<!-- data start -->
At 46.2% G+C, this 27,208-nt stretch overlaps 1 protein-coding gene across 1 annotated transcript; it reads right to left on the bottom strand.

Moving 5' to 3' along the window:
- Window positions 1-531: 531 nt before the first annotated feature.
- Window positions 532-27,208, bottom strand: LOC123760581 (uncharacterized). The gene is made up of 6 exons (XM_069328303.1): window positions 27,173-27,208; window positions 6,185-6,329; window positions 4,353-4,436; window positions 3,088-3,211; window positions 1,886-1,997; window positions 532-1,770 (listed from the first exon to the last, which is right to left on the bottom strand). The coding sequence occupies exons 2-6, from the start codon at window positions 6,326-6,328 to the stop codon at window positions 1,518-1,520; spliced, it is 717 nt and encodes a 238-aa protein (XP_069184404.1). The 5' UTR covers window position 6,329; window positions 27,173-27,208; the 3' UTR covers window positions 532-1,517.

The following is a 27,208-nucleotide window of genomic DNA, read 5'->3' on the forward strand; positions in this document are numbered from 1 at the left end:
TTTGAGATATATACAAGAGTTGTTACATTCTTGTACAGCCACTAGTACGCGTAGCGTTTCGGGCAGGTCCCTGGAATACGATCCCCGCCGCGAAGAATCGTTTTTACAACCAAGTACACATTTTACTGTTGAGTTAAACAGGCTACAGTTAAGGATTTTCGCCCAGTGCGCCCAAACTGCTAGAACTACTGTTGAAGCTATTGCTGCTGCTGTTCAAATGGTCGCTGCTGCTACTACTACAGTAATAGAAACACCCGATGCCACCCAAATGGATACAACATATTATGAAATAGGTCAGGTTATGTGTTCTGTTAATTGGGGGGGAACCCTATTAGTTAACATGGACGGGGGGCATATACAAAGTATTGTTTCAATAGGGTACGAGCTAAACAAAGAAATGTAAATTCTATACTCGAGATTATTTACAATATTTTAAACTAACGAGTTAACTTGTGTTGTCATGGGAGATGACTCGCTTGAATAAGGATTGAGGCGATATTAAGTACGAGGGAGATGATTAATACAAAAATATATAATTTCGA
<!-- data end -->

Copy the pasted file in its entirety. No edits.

At 46.2% G+C, this 27,208-nt stretch overlaps 1 protein-coding gene across 1 annotated transcript; it reads right to left on the bottom strand.

Moving 5' to 3' along the window:
- Window positions 1-531: 531 nt before the first annotated feature.
- Window positions 532-27,208, bottom strand: LOC123760581 (uncharacterized). The gene is made up of 6 exons (XM_069328303.1): window positions 27,173-27,208; window positions 6,185-6,329; window positions 4,353-4,436; window positions 3,088-3,211; window positions 1,886-1,997; window positions 532-1,770 (listed from the first exon to the last, which is right to left on the bottom strand). The coding sequence occupies exons 2-6, from the start codon at window positions 6,326-6,328 to the stop codon at window positions 1,518-1,520; spliced, it is 717 nt and encodes a 238-aa protein (XP_069184404.1). The 5' UTR covers window position 6,329; window positions 27,173-27,208; the 3' UTR covers window positions 532-1,517.

The following is a 27,208-nucleotide window of genomic DNA, read 5'->3' on the forward strand; positions in this document are numbered from 1 at the left end:
TTTGAGATATATACAAGAGTTGTTACATTCTTGTACAGCCACTAGTACGCGTAGCGTTTCGGGCAGGTCCCTGGAATACGATCCCCGCCGCGAAGAATCGTTTTTACAACCAAGTACACATTTTACTGTTGAGTTAAACAGGCTACAGTTAAGGATTTTCGCCCAGTGCGCCCAAACTGCTAGAACTACTGTTGAAGCTATTGCTGCTGCTGTTCAAATGGTCGCTGCTGCTACTACTACAGTAATAGAAACACCCGATGCCACCCAAATGGATACAACATATTATGAAATAGGTCAGGTTATGTGTTCTGTTAATTGGGGGGGAACCCTATTAGTTAACATGGACGGGGGGCATATACAAAGTATTGTTTCAATAGGGTACGAGCTAAACAAAGAAATGTAAATTCTATACTCGAGATTATTTACAATATTTTAAACTAACGAGTTAACTTGTGTTGTCATGGGAGATGACTCGCTTGAATAAGGATTGAGGCGATATTAAGTACGAGGGAGATGATTAATACAAAAATATATAATTTCGA